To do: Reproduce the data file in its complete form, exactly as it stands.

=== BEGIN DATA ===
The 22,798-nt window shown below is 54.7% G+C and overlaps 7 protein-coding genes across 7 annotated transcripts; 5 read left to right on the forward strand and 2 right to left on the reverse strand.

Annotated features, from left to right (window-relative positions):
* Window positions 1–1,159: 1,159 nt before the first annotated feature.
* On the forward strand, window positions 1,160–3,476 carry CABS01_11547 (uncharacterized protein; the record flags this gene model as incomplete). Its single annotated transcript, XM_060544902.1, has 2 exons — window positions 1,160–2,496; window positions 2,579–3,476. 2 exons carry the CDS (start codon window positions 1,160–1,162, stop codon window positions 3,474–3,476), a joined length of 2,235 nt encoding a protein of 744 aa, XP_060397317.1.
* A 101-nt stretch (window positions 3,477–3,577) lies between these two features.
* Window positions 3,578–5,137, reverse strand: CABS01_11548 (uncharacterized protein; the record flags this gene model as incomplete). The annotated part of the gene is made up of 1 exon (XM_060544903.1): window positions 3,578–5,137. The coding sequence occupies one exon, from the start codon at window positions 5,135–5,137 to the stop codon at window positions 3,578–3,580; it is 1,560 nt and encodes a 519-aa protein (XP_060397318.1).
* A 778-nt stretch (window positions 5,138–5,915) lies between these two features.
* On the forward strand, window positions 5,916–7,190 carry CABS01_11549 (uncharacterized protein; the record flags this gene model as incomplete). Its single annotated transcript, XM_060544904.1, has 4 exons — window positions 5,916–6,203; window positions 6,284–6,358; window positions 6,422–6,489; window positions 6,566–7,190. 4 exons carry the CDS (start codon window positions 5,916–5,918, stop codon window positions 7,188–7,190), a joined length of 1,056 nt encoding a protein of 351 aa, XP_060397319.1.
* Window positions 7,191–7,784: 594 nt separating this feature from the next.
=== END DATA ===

The 22,798-nt window shown below is 54.7% G+C and overlaps 7 protein-coding genes across 7 annotated transcripts; 5 read left to right on the forward strand and 2 right to left on the reverse strand.

Annotated features, from left to right (window-relative positions):
* Window positions 1–1,159: 1,159 nt before the first annotated feature.
* On the forward strand, window positions 1,160–3,476 carry CABS01_11547 (uncharacterized protein; the record flags this gene model as incomplete). Its single annotated transcript, XM_060544902.1, has 2 exons — window positions 1,160–2,496; window positions 2,579–3,476. 2 exons carry the CDS (start codon window positions 1,160–1,162, stop codon window positions 3,474–3,476), a joined length of 2,235 nt encoding a protein of 744 aa, XP_060397317.1.
* A 101-nt stretch (window positions 3,477–3,577) lies between these two features.
* Window positions 3,578–5,137, reverse strand: CABS01_11548 (uncharacterized protein; the record flags this gene model as incomplete). The annotated part of the gene is made up of 1 exon (XM_060544903.1): window positions 3,578–5,137. The coding sequence occupies one exon, from the start codon at window positions 5,135–5,137 to the stop codon at window positions 3,578–3,580; it is 1,560 nt and encodes a 519-aa protein (XP_060397318.1).
* A 778-nt stretch (window positions 5,138–5,915) lies between these two features.
* On the forward strand, window positions 5,916–7,190 carry CABS01_11549 (uncharacterized protein; the record flags this gene model as incomplete). Its single annotated transcript, XM_060544904.1, has 4 exons — window positions 5,916–6,203; window positions 6,284–6,358; window positions 6,422–6,489; window positions 6,566–7,190. 4 exons carry the CDS (start codon window positions 5,916–5,918, stop codon window positions 7,188–7,190), a joined length of 1,056 nt encoding a protein of 351 aa, XP_060397319.1.
* Window positions 7,191–7,784: 594 nt separating this feature from the next.